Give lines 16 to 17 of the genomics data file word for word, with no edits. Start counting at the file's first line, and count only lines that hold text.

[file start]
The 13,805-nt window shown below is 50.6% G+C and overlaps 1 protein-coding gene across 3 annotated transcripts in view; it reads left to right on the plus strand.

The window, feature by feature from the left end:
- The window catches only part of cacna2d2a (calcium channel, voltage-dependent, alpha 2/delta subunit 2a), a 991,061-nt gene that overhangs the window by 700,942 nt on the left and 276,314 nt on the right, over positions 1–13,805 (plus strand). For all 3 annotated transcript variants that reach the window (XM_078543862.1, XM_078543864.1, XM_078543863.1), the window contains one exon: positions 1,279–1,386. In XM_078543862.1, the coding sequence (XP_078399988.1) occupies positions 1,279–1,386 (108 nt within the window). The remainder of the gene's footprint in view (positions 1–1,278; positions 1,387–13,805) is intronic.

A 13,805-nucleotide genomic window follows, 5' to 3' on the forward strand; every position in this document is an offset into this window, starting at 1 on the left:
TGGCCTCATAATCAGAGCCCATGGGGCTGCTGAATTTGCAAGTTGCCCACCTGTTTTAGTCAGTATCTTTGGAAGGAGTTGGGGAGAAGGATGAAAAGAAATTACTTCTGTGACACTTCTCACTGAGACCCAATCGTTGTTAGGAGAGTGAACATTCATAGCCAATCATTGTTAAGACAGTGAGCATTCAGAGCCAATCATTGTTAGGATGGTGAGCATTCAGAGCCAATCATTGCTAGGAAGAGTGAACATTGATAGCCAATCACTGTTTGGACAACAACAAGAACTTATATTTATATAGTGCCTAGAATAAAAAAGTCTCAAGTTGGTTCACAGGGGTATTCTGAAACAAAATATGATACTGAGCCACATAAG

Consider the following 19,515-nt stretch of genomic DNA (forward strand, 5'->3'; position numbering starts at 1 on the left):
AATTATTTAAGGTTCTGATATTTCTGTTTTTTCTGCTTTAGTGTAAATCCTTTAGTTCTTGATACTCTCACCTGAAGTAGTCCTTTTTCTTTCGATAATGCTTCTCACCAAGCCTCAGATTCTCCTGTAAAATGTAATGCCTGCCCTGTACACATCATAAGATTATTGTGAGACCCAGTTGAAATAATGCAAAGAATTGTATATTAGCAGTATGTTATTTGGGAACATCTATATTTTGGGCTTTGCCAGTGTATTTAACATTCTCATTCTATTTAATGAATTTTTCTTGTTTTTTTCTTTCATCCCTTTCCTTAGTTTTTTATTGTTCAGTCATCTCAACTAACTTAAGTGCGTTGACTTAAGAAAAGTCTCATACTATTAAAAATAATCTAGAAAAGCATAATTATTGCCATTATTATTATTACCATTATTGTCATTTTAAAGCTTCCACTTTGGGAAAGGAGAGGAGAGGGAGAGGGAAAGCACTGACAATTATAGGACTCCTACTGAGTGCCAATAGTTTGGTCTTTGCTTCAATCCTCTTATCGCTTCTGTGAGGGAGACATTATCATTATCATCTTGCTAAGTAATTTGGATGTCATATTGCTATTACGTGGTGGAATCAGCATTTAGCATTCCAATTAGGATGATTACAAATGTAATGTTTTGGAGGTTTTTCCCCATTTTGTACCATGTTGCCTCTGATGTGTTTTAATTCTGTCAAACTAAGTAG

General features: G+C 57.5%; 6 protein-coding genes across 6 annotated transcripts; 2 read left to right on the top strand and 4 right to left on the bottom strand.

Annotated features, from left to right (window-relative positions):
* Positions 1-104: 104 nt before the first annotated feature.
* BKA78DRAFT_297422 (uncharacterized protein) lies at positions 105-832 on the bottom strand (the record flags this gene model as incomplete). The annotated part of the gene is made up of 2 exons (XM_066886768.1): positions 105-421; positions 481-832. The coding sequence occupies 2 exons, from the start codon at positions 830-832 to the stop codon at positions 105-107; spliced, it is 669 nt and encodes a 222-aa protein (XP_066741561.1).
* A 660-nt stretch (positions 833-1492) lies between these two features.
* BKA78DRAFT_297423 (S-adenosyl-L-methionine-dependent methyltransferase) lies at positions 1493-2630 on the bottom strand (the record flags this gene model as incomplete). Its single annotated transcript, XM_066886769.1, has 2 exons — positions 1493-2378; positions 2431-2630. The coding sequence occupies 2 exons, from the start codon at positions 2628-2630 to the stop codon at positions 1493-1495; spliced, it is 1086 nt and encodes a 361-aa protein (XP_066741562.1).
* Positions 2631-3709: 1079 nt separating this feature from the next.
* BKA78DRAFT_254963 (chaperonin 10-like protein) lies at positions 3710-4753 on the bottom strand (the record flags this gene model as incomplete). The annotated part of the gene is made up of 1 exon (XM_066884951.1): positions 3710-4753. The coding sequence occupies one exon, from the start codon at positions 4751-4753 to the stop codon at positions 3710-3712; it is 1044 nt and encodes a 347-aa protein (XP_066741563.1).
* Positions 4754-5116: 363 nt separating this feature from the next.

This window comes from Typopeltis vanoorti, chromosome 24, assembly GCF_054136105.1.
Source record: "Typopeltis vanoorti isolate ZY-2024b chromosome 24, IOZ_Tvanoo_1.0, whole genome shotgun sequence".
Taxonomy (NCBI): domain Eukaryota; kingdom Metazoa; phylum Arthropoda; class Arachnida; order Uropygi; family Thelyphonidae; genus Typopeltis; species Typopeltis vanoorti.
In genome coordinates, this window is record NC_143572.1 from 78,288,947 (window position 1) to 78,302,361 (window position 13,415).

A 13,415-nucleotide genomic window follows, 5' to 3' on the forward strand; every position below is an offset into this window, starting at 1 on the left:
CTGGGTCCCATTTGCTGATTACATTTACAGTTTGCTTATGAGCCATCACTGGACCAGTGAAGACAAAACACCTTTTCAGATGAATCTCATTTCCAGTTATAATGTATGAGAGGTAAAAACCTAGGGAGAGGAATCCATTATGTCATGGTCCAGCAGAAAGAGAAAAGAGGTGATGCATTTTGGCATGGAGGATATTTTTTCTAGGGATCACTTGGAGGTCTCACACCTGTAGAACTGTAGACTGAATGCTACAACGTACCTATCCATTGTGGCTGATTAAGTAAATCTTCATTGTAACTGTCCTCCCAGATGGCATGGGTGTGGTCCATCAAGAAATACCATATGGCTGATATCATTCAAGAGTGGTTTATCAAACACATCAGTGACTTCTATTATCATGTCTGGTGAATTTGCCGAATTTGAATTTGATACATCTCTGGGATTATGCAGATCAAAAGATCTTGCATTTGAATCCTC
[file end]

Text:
* Positions 4754-5116: 363 nt separating this feature from the next.

This window comes from Typopeltis vanoorti, chromosome 24, assembly GCF_054136105.1.